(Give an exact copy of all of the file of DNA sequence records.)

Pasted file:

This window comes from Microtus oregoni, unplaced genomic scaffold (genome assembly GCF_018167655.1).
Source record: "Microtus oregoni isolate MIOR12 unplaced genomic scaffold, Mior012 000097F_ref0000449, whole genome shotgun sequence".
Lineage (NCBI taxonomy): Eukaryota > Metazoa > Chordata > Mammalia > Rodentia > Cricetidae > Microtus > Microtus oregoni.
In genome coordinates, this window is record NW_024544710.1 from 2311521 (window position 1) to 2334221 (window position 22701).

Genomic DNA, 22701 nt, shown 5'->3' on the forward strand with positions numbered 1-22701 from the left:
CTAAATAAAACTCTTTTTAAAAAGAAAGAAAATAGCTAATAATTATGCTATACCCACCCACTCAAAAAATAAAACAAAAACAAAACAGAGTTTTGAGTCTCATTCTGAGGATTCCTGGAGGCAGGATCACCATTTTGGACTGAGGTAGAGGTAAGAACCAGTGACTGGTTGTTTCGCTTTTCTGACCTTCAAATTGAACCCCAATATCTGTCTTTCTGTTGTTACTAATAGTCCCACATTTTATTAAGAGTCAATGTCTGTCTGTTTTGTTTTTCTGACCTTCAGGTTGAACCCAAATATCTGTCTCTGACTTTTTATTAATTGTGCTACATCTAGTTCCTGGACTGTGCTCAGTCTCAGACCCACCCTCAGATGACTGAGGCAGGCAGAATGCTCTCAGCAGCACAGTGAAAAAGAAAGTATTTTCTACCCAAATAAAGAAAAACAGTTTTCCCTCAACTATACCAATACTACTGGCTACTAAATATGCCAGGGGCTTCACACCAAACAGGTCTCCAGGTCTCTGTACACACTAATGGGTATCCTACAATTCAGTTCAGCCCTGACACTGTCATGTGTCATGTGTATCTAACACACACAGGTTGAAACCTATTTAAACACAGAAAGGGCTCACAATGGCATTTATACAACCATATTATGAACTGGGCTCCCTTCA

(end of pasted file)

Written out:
This window comes from Microtus oregoni, unplaced genomic scaffold (genome assembly GCF_018167655.1).
Source record: "Microtus oregoni isolate MIOR12 unplaced genomic scaffold, Mior012 000097F_ref0000449, whole genome shotgun sequence".
Lineage (NCBI taxonomy): Eukaryota > Metazoa > Chordata > Mammalia > Rodentia > Cricetidae > Microtus > Microtus oregoni.
In genome coordinates, this window is record NW_024544710.1 from 2311521 (window position 1) to 2334221 (window position 22701).

Genomic DNA, 22701 nt, shown 5'->3' on the forward strand with positions numbered 1-22701 from the left:
CTAAATAAAACTCTTTTTAAAAAGAAAGAAAATAGCTAATAATTATGCTATACCCACCCACTCAAAAAATAAAACAAAAACAAAACAGAGTTTTGAGTCTCATTCTGAGGATTCCTGGAGGCAGGATCACCATTTTGGACTGAGGTAGAGGTAAGAACCAGTGACTGGTTGTTTCGCTTTTCTGACCTTCAAATTGAACCCCAATATCTGTCTTTCTGTTGTTACTAATAGTCCCACATTTTATTAAGAGTCAATGTCTGTCTGTTTTGTTTTTCTGACCTTCAGGTTGAACCCAAATATCTGTCTCTGACTTTTTATTAATTGTGCTACATCTAGTTCCTGGACTGTGCTCAGTCTCAGACCCACCCTCAGATGACTGAGGCAGGCAGAATGCTCTCAGCAGCACAGTGAAAAAGAAAGTATTTTCTACCCAAATAAAGAAAAACAGTTTTCCCTCAACTATACCAATACTACTGGCTACTAAATATGCCAGGGGCTTCACACCAAACAGGTCTCCAGGTCTCTGTACACACTAATGGGTATCCTACAATTCAGTTCAGCCCTGACACTGTCATGTGTCATGTGTATCTAACACACACAGGTTGAAACCTATTTAAACACAGAAAGGGCTCACAATGGCATTTATACAACCATATTATGAACTGGGCTCCCTTCA